The Speed of Light: It's the Ultimate Cosmic Speed Limit!

From the Moon, Earth is 4 times wider than the sun and about 50 times brighter than a full Moon.
Light from Earth takes an average of 1.26 seconds to reach the Moon at the speed of light. NASA

How fast does light move? It seems to be faster than we can follow, yet this force of nature can be measured. It's the key to a great many discoveries in the universe.

What is Light: Wave or Particle?

The nature of light was a great mystery for centuries. Scientists had trouble grasping the concept of its wave and particle nature. If it was a wave what did it propagate through? Why did it appear to travel at the same speed in all directions?

And, what can the speed of light tell us about the cosmos? It wasn't until Albert Einstein described this theory of special relativity in 1905 it all came into focus.Einstein argued that space and time were relative and that the speed of light was the constant that connected the two.

What is the Speed of Light

It is often stated that the speed of light is constant and that nothing can travel faster than the speed of light. This isn't entirely accurate. What they really mean is that the fastest that anything can travel is the speed of light in a vacuum. This value is 299,792,458 meters per second (186,282 miles per second). But, light actually slows down as it passes through different media. For instance, when light passes through glass, it slows down to about two-thirds of its speed in a vacuum. Even in air, which is nearly a vacuum, light slows down slightly.

This phenomenon has to do with the nature of light, which is an electromagnetic wave.

As it propagates through a material its electric and magnetic fields "disturb" the charged particles that it comes in contact with. These disturbances then cause the particles to radiate light at the same frequency, but with a phase shift. The sum of all these waves produced by the "disturbances" will lead to an electromagnetic wave with the same frequency as the original light, but with a shorter wavelength and, hence a slower speed.

Interestingly, matter can travel faster than the speed of light in different media. In fact, when charged particles from deep space (called cosmic rays) penetrate our atmosphere, they are traveling faster than the speed of light in air. They create optical shockwaves known as Cherenkov radiation.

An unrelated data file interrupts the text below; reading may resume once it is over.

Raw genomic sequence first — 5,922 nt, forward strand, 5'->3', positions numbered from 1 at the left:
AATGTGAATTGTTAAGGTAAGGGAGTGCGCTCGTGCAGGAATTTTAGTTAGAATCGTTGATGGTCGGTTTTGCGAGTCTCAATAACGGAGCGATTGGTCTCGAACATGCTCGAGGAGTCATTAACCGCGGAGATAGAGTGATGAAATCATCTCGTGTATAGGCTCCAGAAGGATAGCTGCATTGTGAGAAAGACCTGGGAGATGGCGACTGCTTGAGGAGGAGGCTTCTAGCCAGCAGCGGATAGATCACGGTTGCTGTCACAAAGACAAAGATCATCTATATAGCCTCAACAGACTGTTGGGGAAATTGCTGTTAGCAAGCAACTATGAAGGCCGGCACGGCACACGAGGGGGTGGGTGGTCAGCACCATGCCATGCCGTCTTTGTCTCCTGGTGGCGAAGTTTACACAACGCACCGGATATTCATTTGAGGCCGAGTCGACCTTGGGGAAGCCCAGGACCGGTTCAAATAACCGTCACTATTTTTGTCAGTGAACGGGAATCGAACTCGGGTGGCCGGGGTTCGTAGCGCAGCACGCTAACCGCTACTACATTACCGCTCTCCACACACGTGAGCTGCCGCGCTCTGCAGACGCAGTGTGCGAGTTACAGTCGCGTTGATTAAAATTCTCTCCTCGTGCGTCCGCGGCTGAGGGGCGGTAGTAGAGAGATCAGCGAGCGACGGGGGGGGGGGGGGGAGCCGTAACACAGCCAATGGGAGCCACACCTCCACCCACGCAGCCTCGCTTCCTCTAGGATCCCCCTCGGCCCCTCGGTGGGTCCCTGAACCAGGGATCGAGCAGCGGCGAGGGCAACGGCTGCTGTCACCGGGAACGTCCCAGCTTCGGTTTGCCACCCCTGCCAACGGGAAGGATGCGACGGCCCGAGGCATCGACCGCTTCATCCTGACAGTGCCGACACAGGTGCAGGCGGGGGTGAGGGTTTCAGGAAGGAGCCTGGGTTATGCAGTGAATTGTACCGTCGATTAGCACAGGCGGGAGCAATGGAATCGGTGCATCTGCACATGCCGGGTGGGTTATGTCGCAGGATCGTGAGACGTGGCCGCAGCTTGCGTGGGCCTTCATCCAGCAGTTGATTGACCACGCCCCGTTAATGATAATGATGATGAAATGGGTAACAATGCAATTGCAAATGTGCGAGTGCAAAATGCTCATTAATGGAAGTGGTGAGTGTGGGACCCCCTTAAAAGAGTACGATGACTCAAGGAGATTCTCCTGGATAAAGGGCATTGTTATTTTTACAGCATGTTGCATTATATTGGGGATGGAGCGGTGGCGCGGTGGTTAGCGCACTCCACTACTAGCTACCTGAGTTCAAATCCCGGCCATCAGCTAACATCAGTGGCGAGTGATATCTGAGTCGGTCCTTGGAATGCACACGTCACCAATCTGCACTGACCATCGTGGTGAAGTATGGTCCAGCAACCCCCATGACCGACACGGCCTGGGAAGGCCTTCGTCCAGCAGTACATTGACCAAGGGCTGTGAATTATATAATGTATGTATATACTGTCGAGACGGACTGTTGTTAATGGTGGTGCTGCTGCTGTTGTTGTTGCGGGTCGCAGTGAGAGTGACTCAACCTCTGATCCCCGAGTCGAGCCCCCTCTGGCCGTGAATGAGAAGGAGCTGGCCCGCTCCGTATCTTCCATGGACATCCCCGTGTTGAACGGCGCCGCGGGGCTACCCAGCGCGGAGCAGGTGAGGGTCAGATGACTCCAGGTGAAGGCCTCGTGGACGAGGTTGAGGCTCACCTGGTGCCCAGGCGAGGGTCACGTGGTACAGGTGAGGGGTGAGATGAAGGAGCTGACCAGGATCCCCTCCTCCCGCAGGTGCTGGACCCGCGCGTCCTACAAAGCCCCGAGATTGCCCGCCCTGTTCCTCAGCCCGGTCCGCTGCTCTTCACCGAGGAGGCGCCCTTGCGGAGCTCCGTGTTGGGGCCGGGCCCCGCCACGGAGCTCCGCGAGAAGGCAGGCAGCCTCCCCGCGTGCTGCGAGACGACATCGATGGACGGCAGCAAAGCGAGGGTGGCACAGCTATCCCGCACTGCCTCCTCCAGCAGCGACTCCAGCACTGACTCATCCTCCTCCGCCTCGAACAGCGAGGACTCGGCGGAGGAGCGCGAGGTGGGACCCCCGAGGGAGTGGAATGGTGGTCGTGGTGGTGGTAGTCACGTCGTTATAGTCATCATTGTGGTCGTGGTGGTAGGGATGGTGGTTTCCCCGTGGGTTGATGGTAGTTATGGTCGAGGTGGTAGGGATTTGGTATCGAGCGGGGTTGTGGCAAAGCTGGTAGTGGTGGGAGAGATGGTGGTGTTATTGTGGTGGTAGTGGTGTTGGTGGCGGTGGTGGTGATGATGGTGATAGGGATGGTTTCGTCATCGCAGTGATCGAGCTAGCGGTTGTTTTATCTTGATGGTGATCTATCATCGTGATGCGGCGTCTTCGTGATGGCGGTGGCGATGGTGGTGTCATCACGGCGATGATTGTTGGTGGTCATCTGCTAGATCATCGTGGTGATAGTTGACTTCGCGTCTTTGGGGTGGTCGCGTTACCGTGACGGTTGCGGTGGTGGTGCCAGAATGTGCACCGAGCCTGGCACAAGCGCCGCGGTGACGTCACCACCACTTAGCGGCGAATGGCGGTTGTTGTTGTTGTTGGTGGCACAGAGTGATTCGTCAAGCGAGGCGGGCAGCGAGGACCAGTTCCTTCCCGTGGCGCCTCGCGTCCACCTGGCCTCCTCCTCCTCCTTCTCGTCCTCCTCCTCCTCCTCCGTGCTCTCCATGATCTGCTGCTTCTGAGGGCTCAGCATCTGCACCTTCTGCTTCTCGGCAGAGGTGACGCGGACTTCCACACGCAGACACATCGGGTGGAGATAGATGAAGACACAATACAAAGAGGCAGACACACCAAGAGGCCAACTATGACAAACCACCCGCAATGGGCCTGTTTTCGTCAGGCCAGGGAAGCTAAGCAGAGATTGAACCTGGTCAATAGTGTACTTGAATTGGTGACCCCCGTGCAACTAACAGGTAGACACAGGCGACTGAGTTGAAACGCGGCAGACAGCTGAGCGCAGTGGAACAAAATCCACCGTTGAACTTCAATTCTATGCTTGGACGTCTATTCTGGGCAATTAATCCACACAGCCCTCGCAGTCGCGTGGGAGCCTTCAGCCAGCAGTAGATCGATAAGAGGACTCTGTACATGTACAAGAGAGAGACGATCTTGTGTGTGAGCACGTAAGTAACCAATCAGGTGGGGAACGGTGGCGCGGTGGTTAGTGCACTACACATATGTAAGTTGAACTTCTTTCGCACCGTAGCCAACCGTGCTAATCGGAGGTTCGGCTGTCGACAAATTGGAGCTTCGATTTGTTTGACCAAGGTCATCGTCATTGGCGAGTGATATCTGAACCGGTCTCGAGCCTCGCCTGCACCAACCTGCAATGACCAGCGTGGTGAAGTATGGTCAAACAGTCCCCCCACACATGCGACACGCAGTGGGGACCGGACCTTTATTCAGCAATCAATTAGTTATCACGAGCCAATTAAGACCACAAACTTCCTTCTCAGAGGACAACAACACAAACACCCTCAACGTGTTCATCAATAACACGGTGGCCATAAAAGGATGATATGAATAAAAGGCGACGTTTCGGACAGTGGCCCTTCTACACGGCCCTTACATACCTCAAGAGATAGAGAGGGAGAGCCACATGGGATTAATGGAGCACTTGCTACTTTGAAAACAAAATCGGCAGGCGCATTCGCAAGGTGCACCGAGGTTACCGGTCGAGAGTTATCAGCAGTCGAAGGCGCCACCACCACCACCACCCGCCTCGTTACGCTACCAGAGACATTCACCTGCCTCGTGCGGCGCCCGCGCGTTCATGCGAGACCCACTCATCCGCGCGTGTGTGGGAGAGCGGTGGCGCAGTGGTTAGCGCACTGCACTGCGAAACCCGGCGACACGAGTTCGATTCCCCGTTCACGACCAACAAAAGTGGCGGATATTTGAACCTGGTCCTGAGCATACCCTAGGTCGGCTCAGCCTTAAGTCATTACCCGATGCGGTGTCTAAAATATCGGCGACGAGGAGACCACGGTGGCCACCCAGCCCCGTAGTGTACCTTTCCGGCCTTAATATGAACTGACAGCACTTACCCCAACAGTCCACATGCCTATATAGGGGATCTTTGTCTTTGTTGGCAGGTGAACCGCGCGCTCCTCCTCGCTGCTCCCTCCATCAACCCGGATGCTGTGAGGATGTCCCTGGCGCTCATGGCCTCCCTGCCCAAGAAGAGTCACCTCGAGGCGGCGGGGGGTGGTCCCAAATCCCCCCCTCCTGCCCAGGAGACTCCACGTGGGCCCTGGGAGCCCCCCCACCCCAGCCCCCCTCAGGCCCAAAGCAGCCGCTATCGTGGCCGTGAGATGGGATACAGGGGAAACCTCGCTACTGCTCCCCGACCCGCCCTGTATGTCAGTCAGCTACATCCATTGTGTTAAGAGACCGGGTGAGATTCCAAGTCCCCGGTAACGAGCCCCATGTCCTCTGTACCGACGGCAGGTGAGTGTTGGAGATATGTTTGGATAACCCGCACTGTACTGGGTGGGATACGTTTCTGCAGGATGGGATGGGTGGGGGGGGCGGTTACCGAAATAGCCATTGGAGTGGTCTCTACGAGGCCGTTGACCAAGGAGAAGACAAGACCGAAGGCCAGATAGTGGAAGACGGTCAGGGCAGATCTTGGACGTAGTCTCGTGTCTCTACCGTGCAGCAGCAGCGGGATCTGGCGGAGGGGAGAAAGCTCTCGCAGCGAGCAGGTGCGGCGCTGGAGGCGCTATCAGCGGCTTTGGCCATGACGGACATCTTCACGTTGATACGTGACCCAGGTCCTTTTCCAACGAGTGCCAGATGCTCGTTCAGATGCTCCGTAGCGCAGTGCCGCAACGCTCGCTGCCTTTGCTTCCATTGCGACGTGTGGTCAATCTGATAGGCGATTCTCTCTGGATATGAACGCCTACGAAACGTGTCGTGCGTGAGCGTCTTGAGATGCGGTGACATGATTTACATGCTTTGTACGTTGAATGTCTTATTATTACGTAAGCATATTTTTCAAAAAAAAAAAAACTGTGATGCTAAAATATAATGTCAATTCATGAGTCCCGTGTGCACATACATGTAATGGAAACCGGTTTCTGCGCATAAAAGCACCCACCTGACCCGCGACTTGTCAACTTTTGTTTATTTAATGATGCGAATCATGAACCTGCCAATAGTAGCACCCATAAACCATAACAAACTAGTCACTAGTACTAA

Light and Gravity

Current theories of physics predict that gravitational waves also travel at the speed of light, but this is still being confirmed. Otherwise, there are no other objects that travel that fast. Theoretically, they can get close to the speed of light, but not faster.

One exception to this may be space-time itself. It appears that distant galaxies are moving away from us faster than the speed of light. This is a "problem" that scientists are still trying to understand. However, one interesting consequence of this is that a travel system based on the idea of a warp drive. In such a technology, a spacecraft is at rest relative to space and it's actually space that moves, like a surfer riding a wave on the ocean. Theoretically, this might allow for superluminal travel. Of course, there are other practical and technological limitations that stand in the way, but it's an interesting science-fiction idea that is getting some scientific interest.


Travel Times for Light

One of the questions that astronomers get from members of the public is: "how long would it take light to go from object X to Object Y.?" Here are a few of the common ones (all times approximate):

  • The Earth to the Moon: 1.255 seconds
  • The Sun to Earth: 8.3 minutes
  • Our Sun to the next closest star: 4.24 years
  • Across our Milky Way galaxy: 100,000 years
  • To the closest  spiral galaxy (Andromeda): 2.5 million years
  • Limit of the observable universe to Earth: 13.7 billion years

Interestingly, there are objects that are beyond our ability to see simply because the universe IS expanding, and they will never come into our view, no matter how fast their light travels. This is one of the fascinating effects of living in an expanding universe. 

Edited by Carolyn Collins Petersen